Inward remittances accelerated 16 percent to $1.16 billion in August, compared to the same month a year ago.
However, remittances fell 22.14 percent in August from a record $1.49 billion in the previous month, data from Bangladesh Bank shows.
The record remittance receipts in July prompted rating agency Moody's to raise its growth forecast for Bangladesh for this fiscal year to 6 percent from 5.8 percent.
“The rebound in remittance inflows helps consumption and will enable Bangladesh to maintain its relatively strong economic growth performance this year,” Moody's said in a recent report.
“The improvement is credit positive for Bangladesh (Ba3 stable) because it suggests a bolstering of the sovereign's external payments position, a key strength of its credit profile.”
The growth was helped by three factors: a rise in migration of skilled workers, legalisation of workers in Saudi Arabia and revision of workers' pay-scale in the Middle East, said Mustafizur Rahman, executive director of the Centre for Policy Dialogue.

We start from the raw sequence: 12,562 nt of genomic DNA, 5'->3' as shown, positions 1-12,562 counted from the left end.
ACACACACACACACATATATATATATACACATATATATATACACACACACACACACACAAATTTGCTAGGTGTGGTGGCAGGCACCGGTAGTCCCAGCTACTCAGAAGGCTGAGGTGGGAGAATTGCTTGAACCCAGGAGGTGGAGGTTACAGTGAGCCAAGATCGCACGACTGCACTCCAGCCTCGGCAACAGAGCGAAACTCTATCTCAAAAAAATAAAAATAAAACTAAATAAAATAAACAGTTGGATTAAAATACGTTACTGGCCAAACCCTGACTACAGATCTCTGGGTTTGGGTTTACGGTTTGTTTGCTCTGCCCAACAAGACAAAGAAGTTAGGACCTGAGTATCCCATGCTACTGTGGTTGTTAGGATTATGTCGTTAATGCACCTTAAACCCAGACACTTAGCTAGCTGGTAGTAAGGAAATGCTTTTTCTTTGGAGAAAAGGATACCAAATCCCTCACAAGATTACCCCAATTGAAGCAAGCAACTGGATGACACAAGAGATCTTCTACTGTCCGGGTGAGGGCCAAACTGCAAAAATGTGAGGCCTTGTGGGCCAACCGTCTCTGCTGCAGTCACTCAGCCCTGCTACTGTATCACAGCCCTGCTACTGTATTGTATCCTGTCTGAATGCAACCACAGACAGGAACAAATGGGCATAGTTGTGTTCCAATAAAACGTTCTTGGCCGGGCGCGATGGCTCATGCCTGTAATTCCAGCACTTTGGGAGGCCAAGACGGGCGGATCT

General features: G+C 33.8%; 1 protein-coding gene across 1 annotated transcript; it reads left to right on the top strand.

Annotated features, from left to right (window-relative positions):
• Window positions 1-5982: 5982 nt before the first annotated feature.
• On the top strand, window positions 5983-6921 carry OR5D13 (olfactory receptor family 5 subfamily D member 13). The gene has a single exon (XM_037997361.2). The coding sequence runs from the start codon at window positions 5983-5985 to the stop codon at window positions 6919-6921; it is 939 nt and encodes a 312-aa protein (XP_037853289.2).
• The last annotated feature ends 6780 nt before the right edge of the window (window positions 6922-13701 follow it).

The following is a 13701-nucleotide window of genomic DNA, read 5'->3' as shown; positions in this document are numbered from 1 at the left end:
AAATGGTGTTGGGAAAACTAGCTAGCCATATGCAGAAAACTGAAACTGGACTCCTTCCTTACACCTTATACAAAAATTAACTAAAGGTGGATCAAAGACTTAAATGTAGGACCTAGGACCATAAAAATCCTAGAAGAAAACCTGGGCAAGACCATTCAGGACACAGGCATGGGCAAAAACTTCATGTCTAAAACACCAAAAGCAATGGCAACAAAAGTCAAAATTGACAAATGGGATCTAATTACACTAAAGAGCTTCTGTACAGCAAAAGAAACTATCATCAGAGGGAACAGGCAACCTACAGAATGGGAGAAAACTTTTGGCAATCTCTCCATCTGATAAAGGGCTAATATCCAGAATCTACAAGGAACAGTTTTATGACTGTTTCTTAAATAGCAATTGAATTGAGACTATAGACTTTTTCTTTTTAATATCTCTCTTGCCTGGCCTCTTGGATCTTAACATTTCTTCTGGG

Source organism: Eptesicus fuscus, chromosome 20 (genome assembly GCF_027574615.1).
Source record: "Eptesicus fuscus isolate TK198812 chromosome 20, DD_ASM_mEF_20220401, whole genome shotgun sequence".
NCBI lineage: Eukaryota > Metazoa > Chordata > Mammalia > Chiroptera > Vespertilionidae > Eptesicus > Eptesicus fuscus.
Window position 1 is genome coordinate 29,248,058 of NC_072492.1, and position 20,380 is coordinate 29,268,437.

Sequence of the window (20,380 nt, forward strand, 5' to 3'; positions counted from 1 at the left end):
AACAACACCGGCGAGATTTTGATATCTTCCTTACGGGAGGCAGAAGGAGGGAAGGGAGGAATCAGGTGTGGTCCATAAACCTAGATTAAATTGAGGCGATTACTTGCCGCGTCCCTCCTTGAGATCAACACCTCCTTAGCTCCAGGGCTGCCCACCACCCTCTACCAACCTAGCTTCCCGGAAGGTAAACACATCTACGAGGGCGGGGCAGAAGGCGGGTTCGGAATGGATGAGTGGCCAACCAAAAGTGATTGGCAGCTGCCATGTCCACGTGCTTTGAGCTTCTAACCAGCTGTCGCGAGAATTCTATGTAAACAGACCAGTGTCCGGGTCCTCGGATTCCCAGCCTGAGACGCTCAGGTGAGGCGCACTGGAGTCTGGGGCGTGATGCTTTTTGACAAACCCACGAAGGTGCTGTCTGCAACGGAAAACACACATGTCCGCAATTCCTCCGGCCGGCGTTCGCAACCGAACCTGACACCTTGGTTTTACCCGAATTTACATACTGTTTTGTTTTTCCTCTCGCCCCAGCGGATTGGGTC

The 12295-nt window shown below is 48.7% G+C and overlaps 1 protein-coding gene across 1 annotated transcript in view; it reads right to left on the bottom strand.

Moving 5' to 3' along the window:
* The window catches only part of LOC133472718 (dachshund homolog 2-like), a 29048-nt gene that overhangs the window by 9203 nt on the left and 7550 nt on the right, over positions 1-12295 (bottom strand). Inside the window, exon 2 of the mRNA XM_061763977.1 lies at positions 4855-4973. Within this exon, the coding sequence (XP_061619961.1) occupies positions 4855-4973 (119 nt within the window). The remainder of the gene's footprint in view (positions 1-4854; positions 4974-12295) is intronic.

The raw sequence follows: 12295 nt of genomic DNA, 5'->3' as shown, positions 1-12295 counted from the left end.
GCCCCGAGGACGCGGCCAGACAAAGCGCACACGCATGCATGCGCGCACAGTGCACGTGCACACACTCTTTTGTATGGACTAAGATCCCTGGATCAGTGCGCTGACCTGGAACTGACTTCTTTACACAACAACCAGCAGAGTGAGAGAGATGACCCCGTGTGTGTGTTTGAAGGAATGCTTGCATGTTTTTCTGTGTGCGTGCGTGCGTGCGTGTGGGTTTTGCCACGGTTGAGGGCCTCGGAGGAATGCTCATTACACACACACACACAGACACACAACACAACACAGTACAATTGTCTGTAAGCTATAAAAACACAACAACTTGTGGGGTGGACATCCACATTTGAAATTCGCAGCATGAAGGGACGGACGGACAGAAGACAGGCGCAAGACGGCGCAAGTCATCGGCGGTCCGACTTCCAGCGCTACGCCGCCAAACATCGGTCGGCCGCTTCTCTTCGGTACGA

The government should look to markets in Europe and the US to earn more remittances from there, Rahman said.
Only 4.5 lakh migrants managed oversees jobs in 2013, down by more than 33 percent from 2012, according to the Refugee and Migratory Movements Research Unit.
Remittance is a significant source of income for the economy and is the second largest source of dollars after exports.
Besides, many families in rural areas completely depend on the money sent by their dear ones toiling abroad.
Remittances augment consumption and investment, and thereby have an important role in stimulating the economy, according to a World Bank study. It helps the economy maintain a stable balance of payments and current accounts.
Inward remittances have helped Bangladesh stimulate economic growth for more than a decade.
Last year, remittance receipts stood at $13.83 billion, accounting for one-tenth of the country's gross domestic product, according to Bangladesh Bank statistics.